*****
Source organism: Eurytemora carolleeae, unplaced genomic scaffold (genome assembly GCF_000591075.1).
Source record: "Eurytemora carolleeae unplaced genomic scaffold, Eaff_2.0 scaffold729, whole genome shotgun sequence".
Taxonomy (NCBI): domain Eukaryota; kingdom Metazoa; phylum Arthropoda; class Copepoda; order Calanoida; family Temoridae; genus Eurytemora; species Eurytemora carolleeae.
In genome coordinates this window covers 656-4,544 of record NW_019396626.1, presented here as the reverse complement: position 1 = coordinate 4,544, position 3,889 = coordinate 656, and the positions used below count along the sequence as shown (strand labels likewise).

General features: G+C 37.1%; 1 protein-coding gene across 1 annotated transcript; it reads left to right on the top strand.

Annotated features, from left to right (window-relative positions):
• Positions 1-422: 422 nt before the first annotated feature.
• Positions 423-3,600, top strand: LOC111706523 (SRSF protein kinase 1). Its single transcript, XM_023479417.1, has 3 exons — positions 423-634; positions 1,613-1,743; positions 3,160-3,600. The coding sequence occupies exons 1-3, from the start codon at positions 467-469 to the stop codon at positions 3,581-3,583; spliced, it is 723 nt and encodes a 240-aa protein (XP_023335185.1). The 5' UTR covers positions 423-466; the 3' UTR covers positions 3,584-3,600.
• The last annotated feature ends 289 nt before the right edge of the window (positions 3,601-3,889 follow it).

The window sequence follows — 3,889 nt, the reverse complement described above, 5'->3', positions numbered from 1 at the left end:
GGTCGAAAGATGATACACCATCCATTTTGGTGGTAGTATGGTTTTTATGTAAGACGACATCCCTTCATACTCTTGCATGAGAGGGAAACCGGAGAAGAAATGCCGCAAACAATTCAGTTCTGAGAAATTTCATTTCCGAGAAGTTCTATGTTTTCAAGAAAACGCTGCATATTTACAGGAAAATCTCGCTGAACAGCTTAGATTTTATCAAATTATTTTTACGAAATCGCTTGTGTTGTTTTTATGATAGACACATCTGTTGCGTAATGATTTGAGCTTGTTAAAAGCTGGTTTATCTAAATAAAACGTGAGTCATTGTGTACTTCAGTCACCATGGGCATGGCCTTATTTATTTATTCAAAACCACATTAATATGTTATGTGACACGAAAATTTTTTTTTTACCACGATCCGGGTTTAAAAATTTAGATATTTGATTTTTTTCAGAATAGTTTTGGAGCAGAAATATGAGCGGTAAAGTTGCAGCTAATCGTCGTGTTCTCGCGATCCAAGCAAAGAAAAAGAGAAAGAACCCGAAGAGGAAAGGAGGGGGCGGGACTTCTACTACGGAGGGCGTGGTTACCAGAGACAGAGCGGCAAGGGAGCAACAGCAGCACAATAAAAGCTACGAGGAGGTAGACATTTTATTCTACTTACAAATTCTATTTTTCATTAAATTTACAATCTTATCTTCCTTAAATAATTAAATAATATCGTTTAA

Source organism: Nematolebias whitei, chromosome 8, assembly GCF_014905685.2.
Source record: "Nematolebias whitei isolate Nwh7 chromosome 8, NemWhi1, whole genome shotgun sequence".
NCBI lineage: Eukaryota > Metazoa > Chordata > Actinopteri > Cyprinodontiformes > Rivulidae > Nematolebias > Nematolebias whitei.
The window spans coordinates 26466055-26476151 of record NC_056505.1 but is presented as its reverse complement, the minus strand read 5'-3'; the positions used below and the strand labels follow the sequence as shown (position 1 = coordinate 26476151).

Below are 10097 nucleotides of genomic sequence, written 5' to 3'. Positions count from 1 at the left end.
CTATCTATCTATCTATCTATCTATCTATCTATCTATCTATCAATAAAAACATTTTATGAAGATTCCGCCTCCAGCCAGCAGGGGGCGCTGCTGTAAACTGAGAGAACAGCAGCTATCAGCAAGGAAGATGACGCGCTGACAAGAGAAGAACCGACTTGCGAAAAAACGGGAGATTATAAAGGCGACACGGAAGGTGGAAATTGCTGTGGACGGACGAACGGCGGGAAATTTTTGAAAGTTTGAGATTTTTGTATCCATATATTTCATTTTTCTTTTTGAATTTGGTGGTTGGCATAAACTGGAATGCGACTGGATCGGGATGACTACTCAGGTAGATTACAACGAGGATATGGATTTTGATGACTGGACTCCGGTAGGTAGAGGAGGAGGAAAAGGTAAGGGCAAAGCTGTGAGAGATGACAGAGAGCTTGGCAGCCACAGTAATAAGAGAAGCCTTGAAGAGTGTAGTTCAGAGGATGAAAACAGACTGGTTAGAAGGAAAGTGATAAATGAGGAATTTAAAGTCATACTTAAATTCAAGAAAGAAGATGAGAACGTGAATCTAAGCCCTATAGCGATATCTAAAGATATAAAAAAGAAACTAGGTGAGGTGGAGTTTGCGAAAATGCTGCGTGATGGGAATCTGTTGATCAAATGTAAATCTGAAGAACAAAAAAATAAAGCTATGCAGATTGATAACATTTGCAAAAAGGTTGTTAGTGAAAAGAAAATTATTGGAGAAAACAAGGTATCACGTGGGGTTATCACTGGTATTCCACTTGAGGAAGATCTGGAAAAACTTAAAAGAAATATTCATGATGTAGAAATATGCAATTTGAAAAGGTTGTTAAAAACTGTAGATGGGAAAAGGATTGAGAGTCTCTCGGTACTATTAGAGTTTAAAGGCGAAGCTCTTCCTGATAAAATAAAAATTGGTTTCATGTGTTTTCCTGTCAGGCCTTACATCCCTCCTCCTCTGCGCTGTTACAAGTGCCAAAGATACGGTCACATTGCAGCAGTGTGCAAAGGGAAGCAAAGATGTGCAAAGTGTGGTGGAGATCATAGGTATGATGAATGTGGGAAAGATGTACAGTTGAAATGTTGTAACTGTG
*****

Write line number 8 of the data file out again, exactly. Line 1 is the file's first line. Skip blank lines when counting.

• Positions 423-3,600, top strand: LOC111706523 (SRSF protein kinase 1). Its single transcript, XM_023479417.1, has 3 exons — positions 423-634; positions 1,613-1,743; positions 3,160-3,600. The coding sequence occupies exons 1-3, from the start codon at positions 467-469 to the stop codon at positions 3,581-3,583; spliced, it is 723 nt and encodes a 240-aa protein (XP_023335185.1). The 5' UTR covers positions 423-466; the 3' UTR covers positions 3,584-3,600.